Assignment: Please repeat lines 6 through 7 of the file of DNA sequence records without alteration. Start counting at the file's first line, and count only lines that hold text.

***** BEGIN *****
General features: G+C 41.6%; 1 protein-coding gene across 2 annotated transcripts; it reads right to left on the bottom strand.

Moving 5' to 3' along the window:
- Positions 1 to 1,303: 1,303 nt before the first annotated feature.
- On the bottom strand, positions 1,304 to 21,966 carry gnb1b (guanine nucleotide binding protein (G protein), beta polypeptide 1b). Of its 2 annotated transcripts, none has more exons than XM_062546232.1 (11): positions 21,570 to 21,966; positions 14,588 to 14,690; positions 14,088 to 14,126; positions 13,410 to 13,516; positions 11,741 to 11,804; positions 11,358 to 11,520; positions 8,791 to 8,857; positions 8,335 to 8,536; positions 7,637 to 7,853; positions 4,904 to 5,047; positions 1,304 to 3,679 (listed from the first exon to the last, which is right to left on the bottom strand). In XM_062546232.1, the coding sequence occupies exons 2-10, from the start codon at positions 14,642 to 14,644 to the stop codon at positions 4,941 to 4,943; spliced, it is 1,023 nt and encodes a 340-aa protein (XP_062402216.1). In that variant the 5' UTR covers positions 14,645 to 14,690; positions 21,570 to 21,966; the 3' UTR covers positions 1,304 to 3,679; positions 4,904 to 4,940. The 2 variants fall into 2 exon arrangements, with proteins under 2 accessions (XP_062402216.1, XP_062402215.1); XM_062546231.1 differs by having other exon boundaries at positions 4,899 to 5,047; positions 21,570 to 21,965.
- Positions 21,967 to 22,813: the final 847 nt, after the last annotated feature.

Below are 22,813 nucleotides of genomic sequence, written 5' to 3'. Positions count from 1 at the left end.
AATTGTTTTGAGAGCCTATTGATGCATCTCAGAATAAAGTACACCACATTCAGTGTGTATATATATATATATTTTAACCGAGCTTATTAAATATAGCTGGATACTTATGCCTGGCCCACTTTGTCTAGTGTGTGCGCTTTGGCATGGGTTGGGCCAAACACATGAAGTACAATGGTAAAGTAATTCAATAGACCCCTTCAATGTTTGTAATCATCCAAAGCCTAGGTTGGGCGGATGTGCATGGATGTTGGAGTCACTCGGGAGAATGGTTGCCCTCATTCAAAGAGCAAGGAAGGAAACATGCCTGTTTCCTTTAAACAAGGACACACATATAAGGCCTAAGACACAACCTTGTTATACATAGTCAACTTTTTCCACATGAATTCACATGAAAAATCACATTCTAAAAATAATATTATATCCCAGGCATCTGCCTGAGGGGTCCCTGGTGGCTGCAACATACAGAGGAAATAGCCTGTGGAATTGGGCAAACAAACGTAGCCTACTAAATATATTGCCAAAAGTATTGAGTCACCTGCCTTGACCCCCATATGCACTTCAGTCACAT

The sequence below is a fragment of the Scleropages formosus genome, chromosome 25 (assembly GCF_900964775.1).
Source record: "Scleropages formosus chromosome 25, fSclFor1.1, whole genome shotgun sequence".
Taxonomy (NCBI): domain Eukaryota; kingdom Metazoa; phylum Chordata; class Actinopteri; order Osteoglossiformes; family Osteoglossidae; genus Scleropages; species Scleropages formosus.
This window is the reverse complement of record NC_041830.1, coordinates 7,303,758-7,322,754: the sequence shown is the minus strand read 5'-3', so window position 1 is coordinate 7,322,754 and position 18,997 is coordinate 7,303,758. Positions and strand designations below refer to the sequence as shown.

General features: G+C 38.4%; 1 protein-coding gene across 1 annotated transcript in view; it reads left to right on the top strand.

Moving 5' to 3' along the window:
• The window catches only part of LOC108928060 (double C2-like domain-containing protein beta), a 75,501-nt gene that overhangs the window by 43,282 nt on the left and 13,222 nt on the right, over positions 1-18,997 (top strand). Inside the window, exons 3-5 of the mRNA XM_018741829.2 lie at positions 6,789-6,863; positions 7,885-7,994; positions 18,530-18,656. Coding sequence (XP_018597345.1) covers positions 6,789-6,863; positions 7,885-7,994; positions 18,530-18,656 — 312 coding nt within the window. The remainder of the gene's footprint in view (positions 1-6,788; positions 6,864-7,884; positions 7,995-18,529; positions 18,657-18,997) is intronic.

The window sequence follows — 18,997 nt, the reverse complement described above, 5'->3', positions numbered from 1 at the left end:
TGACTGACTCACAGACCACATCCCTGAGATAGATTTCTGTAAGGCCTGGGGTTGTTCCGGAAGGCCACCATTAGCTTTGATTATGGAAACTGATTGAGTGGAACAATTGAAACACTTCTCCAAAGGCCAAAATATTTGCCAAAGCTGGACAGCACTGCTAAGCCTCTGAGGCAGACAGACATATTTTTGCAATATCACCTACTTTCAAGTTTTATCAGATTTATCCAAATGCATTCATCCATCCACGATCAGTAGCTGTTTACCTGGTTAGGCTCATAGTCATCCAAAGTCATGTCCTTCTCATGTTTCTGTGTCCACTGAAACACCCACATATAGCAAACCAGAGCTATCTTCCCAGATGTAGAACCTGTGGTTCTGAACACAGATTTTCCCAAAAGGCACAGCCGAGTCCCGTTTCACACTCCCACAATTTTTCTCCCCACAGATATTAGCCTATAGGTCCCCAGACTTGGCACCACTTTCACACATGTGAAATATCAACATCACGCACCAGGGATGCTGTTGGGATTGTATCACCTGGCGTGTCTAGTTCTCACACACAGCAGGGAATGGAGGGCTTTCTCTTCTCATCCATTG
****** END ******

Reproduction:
Below are 22,813 nucleotides of genomic sequence, written 5' to 3'. Positions count from 1 at the left end.
AATTGTTTTGAGAGCCTATTGATGCATCTCAGAATAAAGTACACCACATTCAGTGTGTATATATATATATATTTTAACCGAGCTTATTAAATATAGCTGGATACTTATGCCTGGCCCACTTTGTCTAGTGTGTGCGCTTTGGCATGGGTTGGGCCAAACACATGAAGTACAATGGTAAAGTAATTCAATAGACCCCTTCAATGTTTGTAATCATCCAAAGCCTAGGTTGGGCGGATGTGCATGGATGTTGGAGTCACTCGGGAGAATGGTTGCCCTCATTCAAAGAGCAAGGAAGGAAACATGCCTGTTTCCTTTAAACAAGGACACACATATAAGGCCTAAGACACAACCTTGTTATACATAGTCAACTTTTTCCACATGAATTCACATGAAAAATCACATTCTAAAAATAATATTATATCCCAGGCATCTGCCTGAGGGGTCCCTGGTGGCTGCAACATACAGAGGAAATAGCCTGTGGAATTGGGCAAACAAACGTAGCCTACTAAATATATTGCCAAAAGTATTGAGTCACCTGCCTTGACCCCCATATGCACTTCAGTCACAT